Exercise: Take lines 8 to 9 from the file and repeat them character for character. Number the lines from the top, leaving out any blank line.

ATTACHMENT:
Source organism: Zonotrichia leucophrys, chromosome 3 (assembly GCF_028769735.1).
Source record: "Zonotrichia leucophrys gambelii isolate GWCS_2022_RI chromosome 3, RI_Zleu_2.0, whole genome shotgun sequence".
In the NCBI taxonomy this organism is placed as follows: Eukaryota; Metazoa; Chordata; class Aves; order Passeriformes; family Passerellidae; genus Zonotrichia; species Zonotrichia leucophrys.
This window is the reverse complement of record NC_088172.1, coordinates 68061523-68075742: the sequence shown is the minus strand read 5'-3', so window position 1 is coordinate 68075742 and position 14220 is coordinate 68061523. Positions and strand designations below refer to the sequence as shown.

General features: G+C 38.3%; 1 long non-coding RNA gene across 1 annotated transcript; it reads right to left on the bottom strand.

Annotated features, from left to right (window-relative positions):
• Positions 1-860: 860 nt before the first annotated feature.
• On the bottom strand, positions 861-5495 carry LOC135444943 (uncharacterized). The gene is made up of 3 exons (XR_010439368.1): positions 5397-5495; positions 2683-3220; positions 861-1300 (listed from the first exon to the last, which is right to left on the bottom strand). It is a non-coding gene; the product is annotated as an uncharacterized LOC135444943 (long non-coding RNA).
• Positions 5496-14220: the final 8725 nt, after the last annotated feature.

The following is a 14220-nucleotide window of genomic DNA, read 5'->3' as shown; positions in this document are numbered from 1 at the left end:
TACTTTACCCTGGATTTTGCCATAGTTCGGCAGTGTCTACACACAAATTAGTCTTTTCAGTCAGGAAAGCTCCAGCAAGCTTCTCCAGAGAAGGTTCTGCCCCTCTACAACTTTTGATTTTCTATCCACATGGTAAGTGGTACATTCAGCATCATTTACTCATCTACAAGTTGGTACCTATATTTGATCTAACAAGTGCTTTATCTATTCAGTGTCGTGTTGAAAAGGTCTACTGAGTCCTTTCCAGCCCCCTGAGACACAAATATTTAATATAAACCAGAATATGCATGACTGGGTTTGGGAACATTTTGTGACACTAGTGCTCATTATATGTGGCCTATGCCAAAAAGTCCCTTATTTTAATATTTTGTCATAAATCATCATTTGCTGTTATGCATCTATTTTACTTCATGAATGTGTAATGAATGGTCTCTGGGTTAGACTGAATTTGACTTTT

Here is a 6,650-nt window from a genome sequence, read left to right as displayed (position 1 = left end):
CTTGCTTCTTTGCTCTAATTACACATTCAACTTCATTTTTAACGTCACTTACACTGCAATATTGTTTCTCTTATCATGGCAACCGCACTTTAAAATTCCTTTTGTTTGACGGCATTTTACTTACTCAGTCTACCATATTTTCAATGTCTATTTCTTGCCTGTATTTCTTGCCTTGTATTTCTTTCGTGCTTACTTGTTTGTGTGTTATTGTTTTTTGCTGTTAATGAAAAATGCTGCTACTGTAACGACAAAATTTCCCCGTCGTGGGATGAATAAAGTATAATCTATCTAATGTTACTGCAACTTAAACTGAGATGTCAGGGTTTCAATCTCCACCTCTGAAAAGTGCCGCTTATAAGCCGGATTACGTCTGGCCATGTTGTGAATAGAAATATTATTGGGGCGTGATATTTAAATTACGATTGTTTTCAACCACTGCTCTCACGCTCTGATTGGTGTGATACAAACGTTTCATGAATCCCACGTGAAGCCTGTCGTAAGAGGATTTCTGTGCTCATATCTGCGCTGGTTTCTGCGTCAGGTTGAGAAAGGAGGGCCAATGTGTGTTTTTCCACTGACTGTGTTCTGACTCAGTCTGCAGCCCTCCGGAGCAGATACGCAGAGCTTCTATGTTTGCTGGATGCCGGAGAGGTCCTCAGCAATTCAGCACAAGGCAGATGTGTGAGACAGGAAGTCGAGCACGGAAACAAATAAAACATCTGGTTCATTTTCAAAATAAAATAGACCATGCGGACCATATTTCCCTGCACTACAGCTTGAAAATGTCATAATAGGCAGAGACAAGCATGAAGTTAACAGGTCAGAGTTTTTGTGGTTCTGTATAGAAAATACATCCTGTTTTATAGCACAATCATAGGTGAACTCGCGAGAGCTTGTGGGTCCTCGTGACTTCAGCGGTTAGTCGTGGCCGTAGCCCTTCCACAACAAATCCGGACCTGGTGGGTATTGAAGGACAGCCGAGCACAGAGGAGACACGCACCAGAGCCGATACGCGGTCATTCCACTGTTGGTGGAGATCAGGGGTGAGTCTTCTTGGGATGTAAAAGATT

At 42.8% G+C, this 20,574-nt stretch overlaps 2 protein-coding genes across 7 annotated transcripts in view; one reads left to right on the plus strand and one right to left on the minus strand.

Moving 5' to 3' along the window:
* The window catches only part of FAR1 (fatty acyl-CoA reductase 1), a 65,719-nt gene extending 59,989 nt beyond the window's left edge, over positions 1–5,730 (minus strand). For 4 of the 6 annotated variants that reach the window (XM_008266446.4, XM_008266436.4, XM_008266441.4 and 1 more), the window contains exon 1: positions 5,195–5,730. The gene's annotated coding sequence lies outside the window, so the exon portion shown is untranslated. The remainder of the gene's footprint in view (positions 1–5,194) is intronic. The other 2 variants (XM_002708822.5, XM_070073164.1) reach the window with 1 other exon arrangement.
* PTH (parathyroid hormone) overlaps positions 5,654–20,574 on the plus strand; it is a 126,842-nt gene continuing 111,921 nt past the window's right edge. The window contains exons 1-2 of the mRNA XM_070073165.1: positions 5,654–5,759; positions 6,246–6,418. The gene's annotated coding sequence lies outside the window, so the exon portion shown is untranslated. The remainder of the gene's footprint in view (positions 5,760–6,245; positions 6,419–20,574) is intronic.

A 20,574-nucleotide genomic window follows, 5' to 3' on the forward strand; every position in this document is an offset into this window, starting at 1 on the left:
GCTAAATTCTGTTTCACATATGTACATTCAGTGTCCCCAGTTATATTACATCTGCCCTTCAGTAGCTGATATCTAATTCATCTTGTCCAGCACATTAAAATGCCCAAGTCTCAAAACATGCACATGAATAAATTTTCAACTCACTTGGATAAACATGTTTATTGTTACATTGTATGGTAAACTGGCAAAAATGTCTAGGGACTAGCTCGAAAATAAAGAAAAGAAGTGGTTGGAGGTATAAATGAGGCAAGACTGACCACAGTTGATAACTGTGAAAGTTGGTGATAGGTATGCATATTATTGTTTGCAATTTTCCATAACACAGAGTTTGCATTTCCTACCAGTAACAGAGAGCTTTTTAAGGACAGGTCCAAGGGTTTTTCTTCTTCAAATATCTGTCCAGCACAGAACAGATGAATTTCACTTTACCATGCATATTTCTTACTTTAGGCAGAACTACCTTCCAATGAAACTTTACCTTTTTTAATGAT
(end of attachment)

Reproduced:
• On the bottom strand, positions 861-5495 carry LOC135444943 (uncharacterized). The gene is made up of 3 exons (XR_010439368.1): positions 5397-5495; positions 2683-3220; positions 861-1300 (listed from the first exon to the last, which is right to left on the bottom strand). It is a non-coding gene; the product is annotated as an uncharacterized LOC135444943 (long non-coding RNA).
• Positions 5496-14220: the final 8725 nt, after the last annotated feature.